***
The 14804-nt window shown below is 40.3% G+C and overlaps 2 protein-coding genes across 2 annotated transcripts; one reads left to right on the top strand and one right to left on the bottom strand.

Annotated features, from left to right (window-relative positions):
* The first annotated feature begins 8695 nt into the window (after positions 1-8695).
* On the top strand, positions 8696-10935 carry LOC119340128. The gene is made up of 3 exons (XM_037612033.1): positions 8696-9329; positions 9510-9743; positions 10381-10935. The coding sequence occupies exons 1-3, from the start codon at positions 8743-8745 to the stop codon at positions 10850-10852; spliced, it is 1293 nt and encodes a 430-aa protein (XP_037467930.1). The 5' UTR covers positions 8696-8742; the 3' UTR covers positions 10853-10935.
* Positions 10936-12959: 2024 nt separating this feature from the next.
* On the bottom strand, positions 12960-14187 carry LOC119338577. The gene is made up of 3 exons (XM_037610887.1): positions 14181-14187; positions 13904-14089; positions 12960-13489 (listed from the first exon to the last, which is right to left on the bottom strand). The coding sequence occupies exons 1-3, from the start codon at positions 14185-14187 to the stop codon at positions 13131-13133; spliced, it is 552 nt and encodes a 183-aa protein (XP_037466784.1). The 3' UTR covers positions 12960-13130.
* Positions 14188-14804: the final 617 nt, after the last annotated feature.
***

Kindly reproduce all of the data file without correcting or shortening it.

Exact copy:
The 14804-nt window shown below is 40.3% G+C and overlaps 2 protein-coding genes across 2 annotated transcripts; one reads left to right on the top strand and one right to left on the bottom strand.

Annotated features, from left to right (window-relative positions):
* The first annotated feature begins 8695 nt into the window (after positions 1-8695).
* On the top strand, positions 8696-10935 carry LOC119340128. The gene is made up of 3 exons (XM_037612033.1): positions 8696-9329; positions 9510-9743; positions 10381-10935. The coding sequence occupies exons 1-3, from the start codon at positions 8743-8745 to the stop codon at positions 10850-10852; spliced, it is 1293 nt and encodes a 430-aa protein (XP_037467930.1). The 5' UTR covers positions 8696-8742; the 3' UTR covers positions 10853-10935.
* Positions 10936-12959: 2024 nt separating this feature from the next.
* On the bottom strand, positions 12960-14187 carry LOC119338577. The gene is made up of 3 exons (XM_037610887.1): positions 14181-14187; positions 13904-14089; positions 12960-13489 (listed from the first exon to the last, which is right to left on the bottom strand). The coding sequence occupies exons 1-3, from the start codon at positions 14185-14187 to the stop codon at positions 13131-13133; spliced, it is 552 nt and encodes a 183-aa protein (XP_037466784.1). The 3' UTR covers positions 12960-13130.
* Positions 14188-14804: the final 617 nt, after the last annotated feature.